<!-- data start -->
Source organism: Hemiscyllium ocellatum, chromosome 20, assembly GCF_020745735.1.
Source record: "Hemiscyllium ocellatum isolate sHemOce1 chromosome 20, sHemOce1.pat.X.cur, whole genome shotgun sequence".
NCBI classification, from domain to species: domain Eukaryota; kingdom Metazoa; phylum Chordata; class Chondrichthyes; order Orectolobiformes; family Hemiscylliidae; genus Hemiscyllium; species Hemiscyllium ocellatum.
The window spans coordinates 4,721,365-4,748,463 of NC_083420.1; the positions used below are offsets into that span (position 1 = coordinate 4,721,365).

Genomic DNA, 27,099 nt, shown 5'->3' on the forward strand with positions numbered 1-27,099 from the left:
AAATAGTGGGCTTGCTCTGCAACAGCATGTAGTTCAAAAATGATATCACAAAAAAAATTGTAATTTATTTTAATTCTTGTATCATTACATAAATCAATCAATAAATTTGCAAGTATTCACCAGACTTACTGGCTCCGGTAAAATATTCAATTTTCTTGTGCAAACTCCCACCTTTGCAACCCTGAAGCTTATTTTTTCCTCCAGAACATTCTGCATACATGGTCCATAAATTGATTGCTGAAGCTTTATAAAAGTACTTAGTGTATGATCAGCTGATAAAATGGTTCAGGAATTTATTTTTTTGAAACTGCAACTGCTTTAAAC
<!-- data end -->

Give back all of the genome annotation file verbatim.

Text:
Source organism: Hemiscyllium ocellatum, chromosome 20, assembly GCF_020745735.1.
Source record: "Hemiscyllium ocellatum isolate sHemOce1 chromosome 20, sHemOce1.pat.X.cur, whole genome shotgun sequence".
NCBI classification, from domain to species: domain Eukaryota; kingdom Metazoa; phylum Chordata; class Chondrichthyes; order Orectolobiformes; family Hemiscylliidae; genus Hemiscyllium; species Hemiscyllium ocellatum.
The window spans coordinates 4,721,365-4,748,463 of NC_083420.1; the positions used below are offsets into that span (position 1 = coordinate 4,721,365).

Genomic DNA, 27,099 nt, shown 5'->3' on the forward strand with positions numbered 1-27,099 from the left:
AAATAGTGGGCTTGCTCTGCAACAGCATGTAGTTCAAAAATGATATCACAAAAAAAATTGTAATTTATTTTAATTCTTGTATCATTACATAAATCAATCAATAAATTTGCAAGTATTCACCAGACTTACTGGCTCCGGTAAAATATTCAATTTTCTTGTGCAAACTCCCACCTTTGCAACCCTGAAGCTTATTTTTTCCTCCAGAACATTCTGCATACATGGTCCATAAATTGATTGCTGAAGCTTTATAAAAGTACTTAGTGTATGATCAGCTGATAAAATGGTTCAGGAATTTATTTTTTTGAAACTGCAACTGCTTTAAAC